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Coronavirus

China points to Japan's outbreak in justifying Xi trip delay

Beijing deflects criticisms of initial coronavirus response back home

Chinese President Xi Jinping's early response to the coronavirus outbreak has increased in recent weeks.   © Reuters

BEIJING -- As China and Japan discuss postponing Chinese President Xi Jinping's state visit planned for April, Beijing is steering public attention to Tokyo's struggles to contain the new coronavirus.

Criticism of Xi's early response to the outbreak has increased in recent weeks. His administration seems eager to frame any delay as a show of solidarity with Japan rather than an acknowledgment of fault.

"China will remain in close communication with Japan and the broader international community to share experience, coordinate epidemic prevention and control measures, and protect the health and well-being of people in the two countries and around the world," Chinese Foreign Ministry spokesman Zhao Lijian said Monday.

Japanese Chief Cabinet Secretary Yoshihide Suga, for his part, said a visit by China's leader is a once-a-decade event that must yield results to match.

The two governments are discussing details, including on when and how to make an official announcement. With the Tokyo hosting the Olympics this summer, Xi will likely not visit Japan until autumn at the soonest.

Both sides had hesitated to broach the subject for some time. The Xi leadership hoped to proceed with the trip as planned despite the growing outbreak, since delaying it now over the virus could be taken as a tacit admission of botching the initial response.

Chinese diplomatic sources began raising the possibility of delay around Feb. 17, when Beijing decided to postpone the annual National People's Congress session originally slated to start this coming Thursday.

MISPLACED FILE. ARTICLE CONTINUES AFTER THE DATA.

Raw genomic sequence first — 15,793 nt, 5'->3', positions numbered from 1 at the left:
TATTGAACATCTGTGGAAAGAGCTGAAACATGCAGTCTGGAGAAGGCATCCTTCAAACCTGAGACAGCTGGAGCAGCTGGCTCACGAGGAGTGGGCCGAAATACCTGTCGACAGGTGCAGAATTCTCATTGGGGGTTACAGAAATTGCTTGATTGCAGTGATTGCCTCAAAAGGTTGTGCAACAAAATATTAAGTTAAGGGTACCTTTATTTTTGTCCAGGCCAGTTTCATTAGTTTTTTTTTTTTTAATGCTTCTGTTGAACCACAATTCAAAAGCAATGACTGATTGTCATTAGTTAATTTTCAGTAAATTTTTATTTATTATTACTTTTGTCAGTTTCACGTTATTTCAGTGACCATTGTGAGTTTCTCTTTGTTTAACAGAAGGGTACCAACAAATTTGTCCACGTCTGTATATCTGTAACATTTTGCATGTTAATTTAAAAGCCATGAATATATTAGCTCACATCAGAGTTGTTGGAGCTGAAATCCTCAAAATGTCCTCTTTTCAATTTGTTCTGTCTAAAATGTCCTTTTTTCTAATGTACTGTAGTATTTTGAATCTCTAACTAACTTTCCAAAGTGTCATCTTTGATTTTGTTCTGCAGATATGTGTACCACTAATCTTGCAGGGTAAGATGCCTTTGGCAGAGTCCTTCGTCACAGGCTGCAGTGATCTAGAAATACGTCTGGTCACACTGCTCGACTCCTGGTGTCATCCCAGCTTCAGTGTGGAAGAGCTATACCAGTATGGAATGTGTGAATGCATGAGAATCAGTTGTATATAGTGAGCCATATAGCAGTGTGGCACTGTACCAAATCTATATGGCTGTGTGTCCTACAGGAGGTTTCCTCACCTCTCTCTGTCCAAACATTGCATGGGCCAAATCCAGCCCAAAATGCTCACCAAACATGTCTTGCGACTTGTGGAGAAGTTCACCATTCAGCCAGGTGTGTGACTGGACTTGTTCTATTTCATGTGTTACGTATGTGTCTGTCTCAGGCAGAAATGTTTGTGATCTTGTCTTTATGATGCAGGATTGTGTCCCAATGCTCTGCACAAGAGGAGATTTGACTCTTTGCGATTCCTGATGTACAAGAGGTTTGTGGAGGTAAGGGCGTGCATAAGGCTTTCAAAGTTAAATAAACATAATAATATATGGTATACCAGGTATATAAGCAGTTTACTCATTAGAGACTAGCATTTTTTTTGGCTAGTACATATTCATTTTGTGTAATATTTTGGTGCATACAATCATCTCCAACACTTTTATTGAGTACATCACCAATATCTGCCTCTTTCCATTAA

Criticism of Xi has grown in China since the Feb. 7 death of Dr. Li Wenliang, who had been targeted by the authorities for initially sounding the alarm on the coronavirus.

A Communist Party publication reported in mid-February that Xi had demanded measures to curb the outbreak as early as Jan. 7, highlighting his concern from the start. But the move only inflamed online critics, who questioned why the government did not warn the public earlier.

Beijing is now turning the spotlight to the virus's spread in Japan, with state media closely reporting on the number of cases there. Japanese Prime Minister Shinzo Abe's request to close schools has received heavy coverage, along with the pushback it has drawn.

"The Xi administration wants the public to think the trip is getting delayed partly because Japan also has a lot on its plate right now," a diplomatic source said.

Meanwhile, Japan was growing concerned about taking on a state visit while trying to curb the outbreak but felt that it could not rescind the invitation as the host.

With the coronavirus bringing preparations to a standstill, Abe told reporters Saturday that "we need to make sure the visit will bring full results." The Japanese government says Xi will make the final decision on the timing of his trip.

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